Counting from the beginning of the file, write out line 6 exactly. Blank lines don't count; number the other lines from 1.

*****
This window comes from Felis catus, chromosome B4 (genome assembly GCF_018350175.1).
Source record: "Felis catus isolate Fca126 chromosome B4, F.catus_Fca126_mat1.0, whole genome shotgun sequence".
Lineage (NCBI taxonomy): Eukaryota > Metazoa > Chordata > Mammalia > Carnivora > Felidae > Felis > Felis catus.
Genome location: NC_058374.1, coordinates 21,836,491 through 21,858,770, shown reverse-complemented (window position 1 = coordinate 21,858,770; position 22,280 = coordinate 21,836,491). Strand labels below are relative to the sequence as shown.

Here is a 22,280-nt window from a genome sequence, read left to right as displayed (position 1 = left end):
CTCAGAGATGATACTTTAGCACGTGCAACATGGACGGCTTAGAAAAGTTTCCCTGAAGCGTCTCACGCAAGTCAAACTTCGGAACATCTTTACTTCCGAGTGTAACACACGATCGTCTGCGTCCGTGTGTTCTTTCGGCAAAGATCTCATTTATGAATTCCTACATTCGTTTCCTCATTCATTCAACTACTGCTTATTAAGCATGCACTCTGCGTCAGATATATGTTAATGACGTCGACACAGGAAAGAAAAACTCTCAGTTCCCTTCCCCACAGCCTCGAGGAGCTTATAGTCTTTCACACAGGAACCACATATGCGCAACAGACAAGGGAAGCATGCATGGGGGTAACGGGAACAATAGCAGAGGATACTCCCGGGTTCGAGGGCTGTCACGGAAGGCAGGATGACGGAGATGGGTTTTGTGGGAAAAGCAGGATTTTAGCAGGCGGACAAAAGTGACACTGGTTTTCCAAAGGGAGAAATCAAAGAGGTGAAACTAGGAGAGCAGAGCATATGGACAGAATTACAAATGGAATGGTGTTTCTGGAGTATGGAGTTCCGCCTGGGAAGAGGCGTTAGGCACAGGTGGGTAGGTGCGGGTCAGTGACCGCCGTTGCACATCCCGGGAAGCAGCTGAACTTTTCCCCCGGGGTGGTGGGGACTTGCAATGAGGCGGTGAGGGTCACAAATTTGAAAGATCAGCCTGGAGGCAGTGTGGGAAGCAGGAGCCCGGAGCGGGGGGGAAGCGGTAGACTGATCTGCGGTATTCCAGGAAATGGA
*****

CTCAGAGATGATACTTTAGCACGTGCAACATGGACGGCTTAGAAAAGTTTCCCTGAAGCGTCTCACGCAAGTCAAACTTCGGAACATCTTTACTTCCGAGTGTAACACACGATCGTCTGCGTCCGTGTGTTCTTTCGGCAAAGATCTCATTTATGAATTCCTACATTCGTTTCCTCATTCATTCAACTACTGCTTATTAAGCATGCACTCTGCGTCAGATATATGTTAATGACGTCGACACAGGAAAGAAAAACTCTCAGTTCCCTTCCCCACAGCCTCGAGGAGCTTATAGTCTTTCACACAGGAACCACATATGCGCAACAGACAAGGGAAGCATGCATGGGGGTAACGGGAACAATAGCAGAGGATACTCCCGGGTTCGAGGGCTGTCACGGAAGGCAGGATGACGGAGATGGGTTTTGTGGGAAAAGCAGGATTTTAGCAGGCGGACAAAAGTGACACTGGTTTTCCAAAGGGAGAAATCAAAGAGGTGAAACTAGGAGAGCAGAGCATATGGACAGAATTACAAATGGAATGGTGTTTCTGGAGTATGGAGTTCCGCCTGGGAAGAGGCGTTAGGCACAGGTGGGTAGGTGCGGGTCAGTGACCGCCGTTGCACATCCCGGGAAGCAGCTGAACTTTTCCCCCGGGGTGGTGGGGACTTGCAATGAGGCGGTGAGGGTCACAAATTTGAAAGATCAGCCTGGAGGCAGTGTGGGAAGCAGGAGCCCGGAGCGGGGGGGAAGCGGTAGACTGATCTGCGGTATTCCAGGAAATGGA